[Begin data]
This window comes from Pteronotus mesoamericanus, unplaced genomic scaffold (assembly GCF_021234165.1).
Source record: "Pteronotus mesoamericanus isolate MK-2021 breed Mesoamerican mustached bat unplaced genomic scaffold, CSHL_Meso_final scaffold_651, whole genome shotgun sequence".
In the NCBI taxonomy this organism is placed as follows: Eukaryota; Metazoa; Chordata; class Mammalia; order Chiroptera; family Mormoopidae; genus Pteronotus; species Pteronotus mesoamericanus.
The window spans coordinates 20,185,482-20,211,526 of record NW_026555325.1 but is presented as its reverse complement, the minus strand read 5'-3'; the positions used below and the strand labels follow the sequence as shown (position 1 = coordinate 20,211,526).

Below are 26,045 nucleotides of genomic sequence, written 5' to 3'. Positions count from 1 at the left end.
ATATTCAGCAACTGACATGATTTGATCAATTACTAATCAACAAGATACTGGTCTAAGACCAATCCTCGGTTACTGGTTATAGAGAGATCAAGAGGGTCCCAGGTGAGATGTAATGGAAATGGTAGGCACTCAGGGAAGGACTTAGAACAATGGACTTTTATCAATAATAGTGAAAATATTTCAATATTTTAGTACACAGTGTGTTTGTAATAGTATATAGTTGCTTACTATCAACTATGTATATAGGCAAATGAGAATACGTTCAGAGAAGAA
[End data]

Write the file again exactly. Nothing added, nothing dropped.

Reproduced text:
This window comes from Pteronotus mesoamericanus, unplaced genomic scaffold (assembly GCF_021234165.1).
Source record: "Pteronotus mesoamericanus isolate MK-2021 breed Mesoamerican mustached bat unplaced genomic scaffold, CSHL_Meso_final scaffold_651, whole genome shotgun sequence".
In the NCBI taxonomy this organism is placed as follows: Eukaryota; Metazoa; Chordata; class Mammalia; order Chiroptera; family Mormoopidae; genus Pteronotus; species Pteronotus mesoamericanus.
The window spans coordinates 20,185,482-20,211,526 of record NW_026555325.1 but is presented as its reverse complement, the minus strand read 5'-3'; the positions used below and the strand labels follow the sequence as shown (position 1 = coordinate 20,211,526).

Below are 26,045 nucleotides of genomic sequence, written 5' to 3'. Positions count from 1 at the left end.
ATATTCAGCAACTGACATGATTTGATCAATTACTAATCAACAAGATACTGGTCTAAGACCAATCCTCGGTTACTGGTTATAGAGAGATCAAGAGGGTCCCAGGTGAGATGTAATGGAAATGGTAGGCACTCAGGGAAGGACTTAGAACAATGGACTTTTATCAATAATAGTGAAAATATTTCAATATTTTAGTACACAGTGTGTTTGTAATAGTATATAGTTGCTTACTATCAACTATGTATATAGGCAAATGAGAATACGTTCAGAGAAGAA